Author’s note: For deeper thinkers, as in Harvard Business Review, see this month’s featured article.
I personally find it difficult to ask for help. Maybe you do, too.
In my case, it seems like my ego gets in the way.
I proudly carry the (self) image as the “strong leader” in our businesses; strong husband in our marriage; the strong Dad to my children and grands. But if I am answering questions rather than asking them, how much room does that leave for me to learn and grow with them?
It is obvious that “two heads are better than one” and yet still, I fear the unknown. Or perhaps even more I fear loss of control.
I have formed this bad habit of acting sure of myself over a long period of time. Breaking that habit requires that I learn to say, “I don’t know” or “what do you think?” to someone asking my advice.
The best leaders I’ve worked with collect opinions and data from others to create options. More options then lead to better decisions. There are few things, if any that have not been experienced by others.
When my boss gave me my new business card with the news of my first big promotion, he said, “doing will no longer be enough for you to be recognized…your future depends on helping others do, so that they might be recognized.”
That transition required me to learn to ask questions instead of answering them. I’m still learning.
Let’s take the business side of things first. Young entrepreneurs who I work with need to learn how to put together a good solid business plan. Good plans require many elements and no one source has all the information needed for good decisions. I generally tell those who seek my advice to come back with a plan. If they do return (most do not), then I ask “who do you know who can help on each element of your plan?”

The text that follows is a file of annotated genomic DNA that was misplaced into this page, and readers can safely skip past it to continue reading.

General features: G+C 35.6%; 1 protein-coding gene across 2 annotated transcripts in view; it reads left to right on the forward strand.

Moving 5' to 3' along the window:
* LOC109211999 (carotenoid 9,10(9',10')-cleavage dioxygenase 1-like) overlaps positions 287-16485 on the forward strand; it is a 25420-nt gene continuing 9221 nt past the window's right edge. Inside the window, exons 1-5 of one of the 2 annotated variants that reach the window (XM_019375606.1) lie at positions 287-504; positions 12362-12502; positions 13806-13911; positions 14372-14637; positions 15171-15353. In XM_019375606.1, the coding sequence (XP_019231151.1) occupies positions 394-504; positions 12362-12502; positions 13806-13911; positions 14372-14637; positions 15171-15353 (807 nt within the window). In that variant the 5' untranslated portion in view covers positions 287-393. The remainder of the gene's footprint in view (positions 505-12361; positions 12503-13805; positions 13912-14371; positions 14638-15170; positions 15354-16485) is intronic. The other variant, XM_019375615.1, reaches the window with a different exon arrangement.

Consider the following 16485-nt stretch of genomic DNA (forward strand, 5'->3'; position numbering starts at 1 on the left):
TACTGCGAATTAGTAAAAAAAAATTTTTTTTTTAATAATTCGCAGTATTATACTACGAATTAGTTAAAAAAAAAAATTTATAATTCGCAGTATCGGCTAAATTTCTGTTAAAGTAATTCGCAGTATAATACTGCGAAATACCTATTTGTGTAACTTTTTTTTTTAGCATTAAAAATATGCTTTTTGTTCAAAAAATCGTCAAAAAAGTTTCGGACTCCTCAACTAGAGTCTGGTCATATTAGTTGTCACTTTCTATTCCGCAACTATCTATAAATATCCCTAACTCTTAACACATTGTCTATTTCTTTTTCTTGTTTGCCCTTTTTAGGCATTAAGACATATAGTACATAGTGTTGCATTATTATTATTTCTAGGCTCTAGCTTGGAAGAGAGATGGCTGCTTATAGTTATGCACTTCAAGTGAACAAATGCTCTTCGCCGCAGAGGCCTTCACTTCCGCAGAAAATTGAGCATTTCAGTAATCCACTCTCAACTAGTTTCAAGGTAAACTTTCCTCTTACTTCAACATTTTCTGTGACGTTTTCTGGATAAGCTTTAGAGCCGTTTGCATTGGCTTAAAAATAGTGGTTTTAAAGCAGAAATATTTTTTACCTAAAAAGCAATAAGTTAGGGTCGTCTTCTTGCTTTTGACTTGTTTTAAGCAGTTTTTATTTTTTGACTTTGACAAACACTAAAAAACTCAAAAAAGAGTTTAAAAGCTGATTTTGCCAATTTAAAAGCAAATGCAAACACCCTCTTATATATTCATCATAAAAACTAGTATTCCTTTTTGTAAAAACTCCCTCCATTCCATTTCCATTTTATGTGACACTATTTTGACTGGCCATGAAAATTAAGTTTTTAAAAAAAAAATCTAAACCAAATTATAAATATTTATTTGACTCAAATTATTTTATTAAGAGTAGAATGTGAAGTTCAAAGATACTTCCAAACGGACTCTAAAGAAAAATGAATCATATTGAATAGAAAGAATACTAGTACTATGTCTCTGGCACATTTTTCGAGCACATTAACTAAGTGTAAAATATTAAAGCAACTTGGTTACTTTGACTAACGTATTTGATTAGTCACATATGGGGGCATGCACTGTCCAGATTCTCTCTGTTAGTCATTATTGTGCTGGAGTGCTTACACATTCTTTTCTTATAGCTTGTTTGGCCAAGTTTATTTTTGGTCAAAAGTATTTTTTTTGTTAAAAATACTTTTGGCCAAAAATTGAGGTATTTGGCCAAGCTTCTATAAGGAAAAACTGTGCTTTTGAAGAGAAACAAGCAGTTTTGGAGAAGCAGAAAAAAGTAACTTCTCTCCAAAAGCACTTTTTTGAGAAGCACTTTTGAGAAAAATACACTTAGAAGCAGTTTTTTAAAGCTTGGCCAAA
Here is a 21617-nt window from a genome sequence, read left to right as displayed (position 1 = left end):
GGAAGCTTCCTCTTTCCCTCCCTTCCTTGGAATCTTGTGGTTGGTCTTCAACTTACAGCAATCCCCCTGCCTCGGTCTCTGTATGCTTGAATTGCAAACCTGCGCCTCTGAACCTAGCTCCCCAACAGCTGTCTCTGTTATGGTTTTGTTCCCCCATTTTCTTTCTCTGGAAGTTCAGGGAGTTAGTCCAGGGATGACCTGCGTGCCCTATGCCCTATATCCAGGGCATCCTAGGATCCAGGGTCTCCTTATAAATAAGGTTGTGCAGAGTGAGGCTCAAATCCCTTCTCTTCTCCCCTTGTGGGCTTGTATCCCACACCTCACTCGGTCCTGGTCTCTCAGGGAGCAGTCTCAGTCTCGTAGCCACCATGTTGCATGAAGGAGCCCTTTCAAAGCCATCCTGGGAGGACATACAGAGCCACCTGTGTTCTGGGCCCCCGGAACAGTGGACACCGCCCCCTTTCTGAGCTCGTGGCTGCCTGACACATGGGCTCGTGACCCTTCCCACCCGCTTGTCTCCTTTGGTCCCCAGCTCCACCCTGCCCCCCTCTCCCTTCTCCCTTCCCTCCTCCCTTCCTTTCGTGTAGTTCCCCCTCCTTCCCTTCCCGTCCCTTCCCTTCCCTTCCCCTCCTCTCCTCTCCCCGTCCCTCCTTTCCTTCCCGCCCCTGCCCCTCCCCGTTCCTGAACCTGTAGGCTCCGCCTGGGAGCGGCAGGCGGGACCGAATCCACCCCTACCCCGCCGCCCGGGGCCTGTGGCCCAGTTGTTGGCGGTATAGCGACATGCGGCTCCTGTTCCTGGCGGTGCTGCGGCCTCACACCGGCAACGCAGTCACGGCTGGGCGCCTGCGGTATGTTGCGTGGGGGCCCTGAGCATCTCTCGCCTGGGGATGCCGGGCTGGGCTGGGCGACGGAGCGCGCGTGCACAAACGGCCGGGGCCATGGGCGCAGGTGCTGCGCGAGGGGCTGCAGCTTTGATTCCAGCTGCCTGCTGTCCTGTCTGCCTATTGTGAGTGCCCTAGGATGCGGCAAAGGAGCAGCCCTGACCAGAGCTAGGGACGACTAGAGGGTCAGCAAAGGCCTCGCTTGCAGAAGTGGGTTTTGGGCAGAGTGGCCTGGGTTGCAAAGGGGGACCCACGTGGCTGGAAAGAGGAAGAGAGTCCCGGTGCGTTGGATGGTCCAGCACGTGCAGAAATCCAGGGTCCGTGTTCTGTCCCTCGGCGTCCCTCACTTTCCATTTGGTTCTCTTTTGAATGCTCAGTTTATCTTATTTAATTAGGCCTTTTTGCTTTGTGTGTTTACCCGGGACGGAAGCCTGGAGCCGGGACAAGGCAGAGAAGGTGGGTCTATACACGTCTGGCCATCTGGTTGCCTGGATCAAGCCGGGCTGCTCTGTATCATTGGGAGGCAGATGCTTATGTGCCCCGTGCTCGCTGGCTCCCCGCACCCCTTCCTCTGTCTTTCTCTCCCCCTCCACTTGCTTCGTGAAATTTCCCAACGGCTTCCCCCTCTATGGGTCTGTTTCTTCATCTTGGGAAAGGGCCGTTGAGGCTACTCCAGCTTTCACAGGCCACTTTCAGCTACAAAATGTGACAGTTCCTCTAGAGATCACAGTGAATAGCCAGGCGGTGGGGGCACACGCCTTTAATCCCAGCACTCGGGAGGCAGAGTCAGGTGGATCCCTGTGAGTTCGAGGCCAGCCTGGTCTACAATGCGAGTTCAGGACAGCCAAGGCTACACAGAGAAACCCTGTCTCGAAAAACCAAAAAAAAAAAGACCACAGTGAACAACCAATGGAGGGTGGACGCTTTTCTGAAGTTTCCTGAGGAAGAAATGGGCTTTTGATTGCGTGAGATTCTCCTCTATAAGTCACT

For example, a young friend came to me to help him build a facility to support a training business he has successfully grown over several years. It has taken him several months to create a business plan and he’s done an excellent job. One of the most important elements now is finding financing for the plan while also finding the right developer/builder to create a home base for the business.
He thinks because I’ve done both things before I might have the answer he needs but instead I’ve said, “Let’s go ask three capital providers and three developer/builders for proposals then see where we are.” Eventually, we will have options that will be far better than any answer I might have given him.
Family matters are harder. My mother used a great approach. A source of wit and wisdom to her ten children, each of us had the experience of telling Mom a problem and asking her what to do. We all remember, sometimes painfully, her standard response included these two questions:
“1. What do you think you should do, honey?, and 2. who else can you talk with about this further?”
Now that I have adult children I can appreciate Mom’s advice, whether I’m being asked for or am looking for an answer: “ask for help”.